The human superorganism

Only a small part of our body is actually human! Most other cells are bacteria, but there are also eukaryotes, archaea and viruses. It is becoming increasingly clear that we are not only a host for these organisms, but that our microbiome, as it is collectively known, is separate part of every human being.  A highly complex system – responsible for efficiently providing substances which are necessary for our lives.
The Human Superorganism is complete only together with the microbiome, helping ensure its existence long term. Most diseases civilisation – be they diabetes, obesity, allergies, colon cancer, kidney stones, Irritable Bowel Syndrome, but also depression – are now associated with an imbalanced microbiota, or dysbiosis. 
Lactoferrin, in evolutionary terms, is a very old part of human innate immune system. It is probably due to the co-evolution of the microbiome and the immune system, that Lactoferrin can distinguish between harmful and beneficial bacterial species [1]. Lactoferrin does not attack the „good“ microorganisms, it actually promotes their probiotic activity, and in this way leads to a better, improved diversity within the microbiome [2]. 
The microbiome covers a wide range of bacteria, from harmless ones to potentially pathogenic germs. Sometimes, there’s only a thin dividing line between the two kinds. Ultimately, the interaction with the host, the human being, is the deciding factor.  Under various circumstances, a respective host and its immune status can be different.
The immune system’s purpose may be to eliminate potential pathogens, but it must also ensure that the balance is maintained, so that the host & microbes can co-exist as a Superorganism [3].  
In their article, Eberl et al. describe humans as a Superorganism.  They also discuss the direct functional, protective and immunological advantages that are brought about by the connection between the host and the microbiome.
Take the gut, for example: the microbes benefit from an environment that is regularly flooded with nutrients.  At the same time, the host benefits from the microbial activity, which complements digestive processes, degrades toxins, regenerates the epithelium and forms a barrier against potential pathogens. 
These microbial communities live on other body surfaces too, including the entire length of the digestive tract, the mucous membranes and the skin’s surface. 
In particular, the intestinal flora has an essential role within the immune system. The immune system is the result of many action-reaction processes, equating to a co-evolution between the individual components of the immune system and the microbes. This would explain how it can adapt reactively and maintain equilibrium within the functional Superorganism.
Homeostasis (equilibrium) within the Superorganism can be defined as the optimal coexistence of host and microbiome. This is a dynamic equilibrium in which the growth and movement of the microbes is constantly controlled by the host’s immune system.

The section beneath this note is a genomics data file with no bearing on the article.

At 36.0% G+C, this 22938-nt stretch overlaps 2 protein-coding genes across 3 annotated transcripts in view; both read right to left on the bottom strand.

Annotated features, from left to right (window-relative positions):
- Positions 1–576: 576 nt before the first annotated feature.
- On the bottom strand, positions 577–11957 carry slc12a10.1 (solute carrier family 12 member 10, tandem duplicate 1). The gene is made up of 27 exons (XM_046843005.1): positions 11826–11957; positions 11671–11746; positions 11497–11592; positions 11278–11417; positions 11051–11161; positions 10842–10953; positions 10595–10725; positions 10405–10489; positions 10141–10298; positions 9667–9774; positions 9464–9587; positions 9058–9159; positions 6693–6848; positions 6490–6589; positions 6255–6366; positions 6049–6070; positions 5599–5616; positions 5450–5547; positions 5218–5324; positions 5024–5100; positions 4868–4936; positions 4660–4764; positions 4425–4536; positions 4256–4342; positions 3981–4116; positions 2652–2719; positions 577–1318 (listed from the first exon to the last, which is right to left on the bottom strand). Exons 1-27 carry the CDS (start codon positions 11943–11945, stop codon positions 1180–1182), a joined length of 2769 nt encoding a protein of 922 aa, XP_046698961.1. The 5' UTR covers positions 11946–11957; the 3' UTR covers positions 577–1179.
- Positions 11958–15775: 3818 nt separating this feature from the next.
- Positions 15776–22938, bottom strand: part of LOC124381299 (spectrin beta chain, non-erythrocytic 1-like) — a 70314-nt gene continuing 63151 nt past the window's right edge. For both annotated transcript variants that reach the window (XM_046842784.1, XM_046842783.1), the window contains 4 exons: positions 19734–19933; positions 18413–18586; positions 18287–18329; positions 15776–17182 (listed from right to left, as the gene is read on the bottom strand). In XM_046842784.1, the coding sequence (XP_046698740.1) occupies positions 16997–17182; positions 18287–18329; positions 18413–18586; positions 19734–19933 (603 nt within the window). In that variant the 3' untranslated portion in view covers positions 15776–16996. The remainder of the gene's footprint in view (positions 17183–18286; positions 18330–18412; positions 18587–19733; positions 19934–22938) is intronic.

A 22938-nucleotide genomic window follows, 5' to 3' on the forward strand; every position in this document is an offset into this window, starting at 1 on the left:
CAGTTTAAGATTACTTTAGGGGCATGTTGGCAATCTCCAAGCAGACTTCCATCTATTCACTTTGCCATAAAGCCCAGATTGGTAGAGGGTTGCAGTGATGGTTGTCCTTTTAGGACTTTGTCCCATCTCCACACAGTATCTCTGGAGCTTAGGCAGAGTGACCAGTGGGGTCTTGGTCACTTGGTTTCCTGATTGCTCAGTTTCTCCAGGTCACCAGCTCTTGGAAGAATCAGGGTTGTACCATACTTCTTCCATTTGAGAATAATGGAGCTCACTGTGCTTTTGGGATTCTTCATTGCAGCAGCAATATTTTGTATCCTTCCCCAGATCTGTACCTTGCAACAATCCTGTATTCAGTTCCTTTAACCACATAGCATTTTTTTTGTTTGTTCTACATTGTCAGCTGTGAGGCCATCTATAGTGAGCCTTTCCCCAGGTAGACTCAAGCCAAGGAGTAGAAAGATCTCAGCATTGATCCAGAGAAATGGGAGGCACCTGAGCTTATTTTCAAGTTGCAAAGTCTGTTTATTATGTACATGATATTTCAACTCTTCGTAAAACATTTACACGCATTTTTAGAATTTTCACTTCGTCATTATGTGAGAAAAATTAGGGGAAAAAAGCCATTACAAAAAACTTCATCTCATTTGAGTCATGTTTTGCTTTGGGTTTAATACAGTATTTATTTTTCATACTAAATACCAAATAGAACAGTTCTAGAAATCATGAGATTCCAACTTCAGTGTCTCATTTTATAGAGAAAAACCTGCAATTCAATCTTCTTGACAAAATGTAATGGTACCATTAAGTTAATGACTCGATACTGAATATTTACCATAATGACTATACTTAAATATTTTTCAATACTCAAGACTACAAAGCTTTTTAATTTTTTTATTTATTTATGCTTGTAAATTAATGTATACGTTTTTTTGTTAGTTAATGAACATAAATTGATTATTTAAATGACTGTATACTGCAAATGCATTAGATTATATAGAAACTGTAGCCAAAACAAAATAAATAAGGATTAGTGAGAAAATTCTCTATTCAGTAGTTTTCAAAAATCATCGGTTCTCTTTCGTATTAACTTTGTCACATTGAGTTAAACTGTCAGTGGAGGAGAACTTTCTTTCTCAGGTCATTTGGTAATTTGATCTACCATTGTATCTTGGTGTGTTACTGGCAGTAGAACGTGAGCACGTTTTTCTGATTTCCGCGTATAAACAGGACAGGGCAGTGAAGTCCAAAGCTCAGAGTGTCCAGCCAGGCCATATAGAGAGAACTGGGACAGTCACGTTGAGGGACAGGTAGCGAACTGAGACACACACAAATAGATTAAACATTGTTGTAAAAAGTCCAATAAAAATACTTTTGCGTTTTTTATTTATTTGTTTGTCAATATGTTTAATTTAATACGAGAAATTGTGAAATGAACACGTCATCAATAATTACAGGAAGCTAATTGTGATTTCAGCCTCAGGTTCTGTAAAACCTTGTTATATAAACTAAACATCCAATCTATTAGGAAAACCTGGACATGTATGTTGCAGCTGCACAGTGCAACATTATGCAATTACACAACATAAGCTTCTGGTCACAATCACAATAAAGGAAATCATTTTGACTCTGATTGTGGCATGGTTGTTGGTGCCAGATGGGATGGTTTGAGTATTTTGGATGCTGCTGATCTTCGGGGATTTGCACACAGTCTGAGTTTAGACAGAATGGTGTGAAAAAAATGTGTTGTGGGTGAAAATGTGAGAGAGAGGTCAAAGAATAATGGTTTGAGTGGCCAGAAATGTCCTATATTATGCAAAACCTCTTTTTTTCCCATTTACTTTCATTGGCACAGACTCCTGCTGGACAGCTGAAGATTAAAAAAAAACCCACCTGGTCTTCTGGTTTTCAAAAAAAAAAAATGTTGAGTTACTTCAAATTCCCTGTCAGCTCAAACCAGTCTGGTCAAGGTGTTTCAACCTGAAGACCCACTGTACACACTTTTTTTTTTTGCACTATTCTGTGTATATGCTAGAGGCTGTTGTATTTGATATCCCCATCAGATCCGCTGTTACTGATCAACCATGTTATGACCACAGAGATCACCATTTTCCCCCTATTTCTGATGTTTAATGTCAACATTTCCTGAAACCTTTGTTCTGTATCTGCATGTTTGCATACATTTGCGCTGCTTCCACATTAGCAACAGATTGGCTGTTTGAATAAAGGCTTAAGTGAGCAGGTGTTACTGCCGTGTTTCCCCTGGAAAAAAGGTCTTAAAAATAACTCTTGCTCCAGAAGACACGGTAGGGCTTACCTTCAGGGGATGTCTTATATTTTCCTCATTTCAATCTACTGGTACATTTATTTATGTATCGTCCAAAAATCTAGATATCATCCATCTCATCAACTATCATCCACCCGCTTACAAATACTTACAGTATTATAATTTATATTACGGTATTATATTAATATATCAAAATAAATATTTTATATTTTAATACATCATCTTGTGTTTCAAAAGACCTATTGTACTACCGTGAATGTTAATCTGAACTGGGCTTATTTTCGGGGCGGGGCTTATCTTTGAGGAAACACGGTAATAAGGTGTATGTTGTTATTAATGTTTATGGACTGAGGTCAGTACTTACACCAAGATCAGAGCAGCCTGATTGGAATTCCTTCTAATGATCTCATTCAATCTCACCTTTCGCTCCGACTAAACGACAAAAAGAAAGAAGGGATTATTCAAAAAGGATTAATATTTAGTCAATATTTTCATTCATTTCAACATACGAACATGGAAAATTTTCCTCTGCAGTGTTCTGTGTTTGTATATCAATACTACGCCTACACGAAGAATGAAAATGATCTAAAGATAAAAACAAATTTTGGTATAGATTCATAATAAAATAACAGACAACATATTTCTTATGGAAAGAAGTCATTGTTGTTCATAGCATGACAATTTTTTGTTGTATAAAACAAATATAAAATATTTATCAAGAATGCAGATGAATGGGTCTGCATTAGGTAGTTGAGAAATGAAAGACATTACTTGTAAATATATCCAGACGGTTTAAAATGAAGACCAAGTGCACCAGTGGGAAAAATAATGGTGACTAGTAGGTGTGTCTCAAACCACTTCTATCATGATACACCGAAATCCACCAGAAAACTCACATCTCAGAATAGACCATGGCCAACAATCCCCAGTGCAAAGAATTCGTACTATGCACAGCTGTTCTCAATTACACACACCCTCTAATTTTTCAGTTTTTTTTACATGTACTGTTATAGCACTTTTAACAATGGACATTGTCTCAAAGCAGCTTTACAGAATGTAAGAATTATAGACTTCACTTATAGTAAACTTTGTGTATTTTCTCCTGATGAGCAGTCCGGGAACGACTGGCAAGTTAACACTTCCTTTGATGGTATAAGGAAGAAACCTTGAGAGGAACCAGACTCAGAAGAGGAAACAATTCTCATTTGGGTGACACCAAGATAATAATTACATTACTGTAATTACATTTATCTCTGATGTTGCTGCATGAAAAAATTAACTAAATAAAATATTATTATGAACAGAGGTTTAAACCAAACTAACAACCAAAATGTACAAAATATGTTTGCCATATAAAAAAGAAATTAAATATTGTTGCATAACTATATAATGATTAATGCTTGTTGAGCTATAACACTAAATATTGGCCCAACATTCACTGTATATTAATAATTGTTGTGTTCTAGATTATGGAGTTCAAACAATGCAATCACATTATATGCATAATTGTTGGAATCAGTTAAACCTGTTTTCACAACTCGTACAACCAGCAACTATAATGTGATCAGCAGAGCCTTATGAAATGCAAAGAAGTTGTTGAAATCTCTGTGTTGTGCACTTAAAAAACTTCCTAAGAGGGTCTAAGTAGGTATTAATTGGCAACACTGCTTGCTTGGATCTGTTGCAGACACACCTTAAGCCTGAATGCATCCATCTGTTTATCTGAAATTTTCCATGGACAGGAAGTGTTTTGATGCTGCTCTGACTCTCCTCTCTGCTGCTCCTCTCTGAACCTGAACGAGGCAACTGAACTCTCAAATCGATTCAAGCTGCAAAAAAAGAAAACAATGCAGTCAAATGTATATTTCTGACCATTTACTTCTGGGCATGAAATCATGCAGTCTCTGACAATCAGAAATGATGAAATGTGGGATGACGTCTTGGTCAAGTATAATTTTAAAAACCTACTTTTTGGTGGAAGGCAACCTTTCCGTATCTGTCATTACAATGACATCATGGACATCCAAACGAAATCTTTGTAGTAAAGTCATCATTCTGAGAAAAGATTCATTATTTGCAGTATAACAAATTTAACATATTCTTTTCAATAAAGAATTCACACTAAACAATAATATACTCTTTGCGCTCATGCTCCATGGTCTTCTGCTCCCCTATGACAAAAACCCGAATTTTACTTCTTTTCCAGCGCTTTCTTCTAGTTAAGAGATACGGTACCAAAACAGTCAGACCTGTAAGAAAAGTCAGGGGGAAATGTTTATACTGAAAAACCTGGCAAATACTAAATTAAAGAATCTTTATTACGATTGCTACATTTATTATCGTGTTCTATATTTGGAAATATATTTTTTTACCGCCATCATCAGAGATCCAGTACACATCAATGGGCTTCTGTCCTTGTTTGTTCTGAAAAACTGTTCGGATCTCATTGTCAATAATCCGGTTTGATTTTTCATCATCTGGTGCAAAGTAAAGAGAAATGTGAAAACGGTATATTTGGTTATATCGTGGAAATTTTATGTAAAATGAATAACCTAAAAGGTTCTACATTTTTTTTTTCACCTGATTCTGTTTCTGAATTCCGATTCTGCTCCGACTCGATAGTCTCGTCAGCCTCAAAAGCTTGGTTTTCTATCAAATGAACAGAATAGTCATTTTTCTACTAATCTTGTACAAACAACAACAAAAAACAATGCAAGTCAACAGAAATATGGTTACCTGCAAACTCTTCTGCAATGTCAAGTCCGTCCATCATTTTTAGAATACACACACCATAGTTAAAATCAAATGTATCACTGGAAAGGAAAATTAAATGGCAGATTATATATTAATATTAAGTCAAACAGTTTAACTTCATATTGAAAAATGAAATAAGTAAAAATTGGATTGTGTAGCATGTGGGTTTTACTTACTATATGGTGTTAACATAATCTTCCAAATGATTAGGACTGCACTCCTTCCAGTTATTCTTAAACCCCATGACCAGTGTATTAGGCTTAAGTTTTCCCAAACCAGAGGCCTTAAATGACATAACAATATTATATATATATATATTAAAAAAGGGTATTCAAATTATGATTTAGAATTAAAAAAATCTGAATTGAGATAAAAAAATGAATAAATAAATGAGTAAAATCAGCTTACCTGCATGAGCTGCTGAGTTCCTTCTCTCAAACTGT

A disturbance of the homeostasis, especially if it’s of a long-term nature, can lead to disease. An optimal therapy approach should address the primary cause, and also the immunological dysfunction [3].
Studies have shown that the microbiome has significant positive effects on both systemic and local immune responses, such as at the mucous membranes (including lungs) [4]. The administration of probiotics has been shown to be particularly helpful in the prevention of viruses in the airways [5]. 
In general, the function and number of immune cells improve by taking probiotics [6], which leads to an improved and more efficient immune defence. In addition, inflammatory mechanisms are inhibited and this modulation of the immune system helps prevent an excessive inflammatory reaction [7-9]. 
Supplementation with Lactoferrin alone contributes significantly to improving the composition of the intestinal flora.  The effect of the probiotics can also be increased in this way.  Harmful germs show a higher sensitivity to the anti-microbial effect of Lactoferrin, whereas probiotic bacteria much less so [10].
Several studies have shown that Lactoferrin increases the growth rate of beneficial bacteria such as Bifidobacterium bifidum, B. longum, B. lactis, B. infantis, Lactobacillus reuteri, L. rhamnosus and L. coryniformis [10-13] in contrast to its anti-bacterial action against the colonisation of pathogenic germs [12].
The prebiotic effect of Lactoferrin consequently has an inhibitory effect on the pathogenic components of the microbiome, and a stimulating effect on the symbionts. The exact mechanism of this growth stimulation has not yet been fully clarified and further research is needed [10].